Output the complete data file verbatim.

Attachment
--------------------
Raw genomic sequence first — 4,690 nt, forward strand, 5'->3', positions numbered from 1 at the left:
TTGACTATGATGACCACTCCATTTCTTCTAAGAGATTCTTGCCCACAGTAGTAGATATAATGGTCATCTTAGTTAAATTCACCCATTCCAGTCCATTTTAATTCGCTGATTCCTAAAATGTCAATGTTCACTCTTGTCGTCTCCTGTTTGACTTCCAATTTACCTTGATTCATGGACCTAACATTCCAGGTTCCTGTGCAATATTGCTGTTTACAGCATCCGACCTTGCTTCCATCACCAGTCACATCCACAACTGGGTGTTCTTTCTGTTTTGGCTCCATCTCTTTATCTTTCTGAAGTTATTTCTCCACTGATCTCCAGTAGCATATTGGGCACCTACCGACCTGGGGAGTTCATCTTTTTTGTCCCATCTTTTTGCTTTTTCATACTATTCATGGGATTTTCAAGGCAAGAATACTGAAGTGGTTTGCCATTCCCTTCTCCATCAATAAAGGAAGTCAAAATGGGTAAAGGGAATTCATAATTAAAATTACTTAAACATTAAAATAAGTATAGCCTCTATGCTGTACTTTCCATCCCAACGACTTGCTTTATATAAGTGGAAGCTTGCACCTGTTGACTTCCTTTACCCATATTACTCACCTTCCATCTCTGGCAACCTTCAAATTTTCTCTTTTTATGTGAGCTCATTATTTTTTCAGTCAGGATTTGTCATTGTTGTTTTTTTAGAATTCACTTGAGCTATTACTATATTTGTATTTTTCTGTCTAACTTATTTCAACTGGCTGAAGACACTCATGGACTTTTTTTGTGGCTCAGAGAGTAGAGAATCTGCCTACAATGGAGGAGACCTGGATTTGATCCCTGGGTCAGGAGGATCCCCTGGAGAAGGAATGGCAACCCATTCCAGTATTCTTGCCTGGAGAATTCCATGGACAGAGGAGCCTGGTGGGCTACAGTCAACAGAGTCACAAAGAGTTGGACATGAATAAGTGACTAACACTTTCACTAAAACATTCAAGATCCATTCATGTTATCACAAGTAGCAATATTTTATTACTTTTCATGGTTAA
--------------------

Raw genomic sequence first — 4,690 nt, forward strand, 5'->3', positions numbered from 1 at the left:
TTGACTATGATGACCACTCCATTTCTTCTAAGAGATTCTTGCCCACAGTAGTAGATATAATGGTCATCTTAGTTAAATTCACCCATTCCAGTCCATTTTAATTCGCTGATTCCTAAAATGTCAATGTTCACTCTTGTCGTCTCCTGTTTGACTTCCAATTTACCTTGATTCATGGACCTAACATTCCAGGTTCCTGTGCAATATTGCTGTTTACAGCATCCGACCTTGCTTCCATCACCAGTCACATCCACAACTGGGTGTTCTTTCTGTTTTGGCTCCATCTCTTTATCTTTCTGAAGTTATTTCTCCACTGATCTCCAGTAGCATATTGGGCACCTACCGACCTGGGGAGTTCATCTTTTTTGTCCCATCTTTTTGCTTTTTCATACTATTCATGGGATTTTCAAGGCAAGAATACTGAAGTGGTTTGCCATTCCCTTCTCCATCAATAAAGGAAGTCAAAATGGGTAAAGGGAATTCATAATTAAAATTACTTAAACATTAAAATAAGTATAGCCTCTATGCTGTACTTTCCATCCCAACGACTTGCTTTATATAAGTGGAAGCTTGCACCTGTTGACTTCCTTTACCCATATTACTCACCTTCCATCTCTGGCAACCTTCAAATTTTCTCTTTTTATGTGAGCTCATTATTTTTTCAGTCAGGATTTGTCATTGTTGTTTTTTTAGAATTCACTTGAGCTATTACTATATTTGTATTTTTCTGTCTAACTTATTTCAACTGGCTGAAGACACTCATGGACTTTTTTTGTGGCTCAGAGAGTAGAGAATCTGCCTACAATGGAGGAGACCTGGATTTGATCCCTGGGTCAGGAGGATCCCCTGGAGAAGGAATGGCAACCCATTCCAGTATTCTTGCCTGGAGAATTCCATGGACAGAGGAGCCTGGTGGGCTACAGTCAACAGAGTCACAAAGAGTTGGACATGAATAAGTGACTAACACTTTCACTAAAACATTCAAGATCCATTCATGTTATCACAAGTAGCAATATTTTATTACTTTTCATGGTTAA